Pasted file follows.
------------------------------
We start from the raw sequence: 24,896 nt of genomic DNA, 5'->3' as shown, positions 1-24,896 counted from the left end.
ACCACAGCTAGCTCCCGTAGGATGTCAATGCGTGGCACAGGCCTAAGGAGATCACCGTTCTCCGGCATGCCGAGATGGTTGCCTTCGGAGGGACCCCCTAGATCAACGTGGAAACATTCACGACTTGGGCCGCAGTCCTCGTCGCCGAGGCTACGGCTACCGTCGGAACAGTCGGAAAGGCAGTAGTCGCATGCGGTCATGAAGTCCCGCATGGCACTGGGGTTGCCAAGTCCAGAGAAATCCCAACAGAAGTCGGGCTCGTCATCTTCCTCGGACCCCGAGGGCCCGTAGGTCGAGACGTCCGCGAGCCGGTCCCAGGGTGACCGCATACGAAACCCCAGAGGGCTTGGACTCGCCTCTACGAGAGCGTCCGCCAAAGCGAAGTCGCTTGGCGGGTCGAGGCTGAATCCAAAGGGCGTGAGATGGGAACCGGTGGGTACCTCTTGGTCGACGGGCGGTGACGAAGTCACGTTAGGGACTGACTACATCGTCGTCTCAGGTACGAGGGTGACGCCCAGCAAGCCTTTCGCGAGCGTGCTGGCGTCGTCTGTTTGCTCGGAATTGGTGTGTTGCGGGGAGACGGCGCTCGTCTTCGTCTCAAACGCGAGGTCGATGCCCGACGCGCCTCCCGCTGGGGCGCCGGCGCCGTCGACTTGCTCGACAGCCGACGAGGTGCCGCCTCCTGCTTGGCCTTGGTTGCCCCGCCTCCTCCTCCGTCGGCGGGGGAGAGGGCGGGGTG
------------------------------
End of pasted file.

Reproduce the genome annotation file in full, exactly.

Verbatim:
We start from the raw sequence: 24,896 nt of genomic DNA, 5'->3' as shown, positions 1-24,896 counted from the left end.
ACCACAGCTAGCTCCCGTAGGATGTCAATGCGTGGCACAGGCCTAAGGAGATCACCGTTCTCCGGCATGCCGAGATGGTTGCCTTCGGAGGGACCCCCTAGATCAACGTGGAAACATTCACGACTTGGGCCGCAGTCCTCGTCGCCGAGGCTACGGCTACCGTCGGAACAGTCGGAAAGGCAGTAGTCGCATGCGGTCATGAAGTCCCGCATGGCACTGGGGTTGCCAAGTCCAGAGAAATCCCAACAGAAGTCGGGCTCGTCATCTTCCTCGGACCCCGAGGGCCCGTAGGTCGAGACGTCCGCGAGCCGGTCCCAGGGTGACCGCATACGAAACCCCAGAGGGCTTGGACTCGCCTCTACGAGAGCGTCCGCCAAAGCGAAGTCGCTTGGCGGGTCGAGGCTGAATCCAAAGGGCGTGAGATGGGAACCGGTGGGTACCTCTTGGTCGACGGGCGGTGACGAAGTCACGTTAGGGACTGACTACATCGTCGTCTCAGGTACGAGGGTGACGCCCAGCAAGCCTTTCGCGAGCGTGCTGGCGTCGTCTGTTTGCTCGGAATTGGTGTGTTGCGGGGAGACGGCGCTCGTCTTCGTCTCAAACGCGAGGTCGATGCCCGACGCGCCTCCCGCTGGGGCGCCGGCGCCGTCGACTTGCTCGACAGCCGACGAGGTGCCGCCTCCTGCTTGGCCTTGGTTGCCCCGCCTCCTCCTCCGTCGGCGGGGGAGAGGGCGGGGTG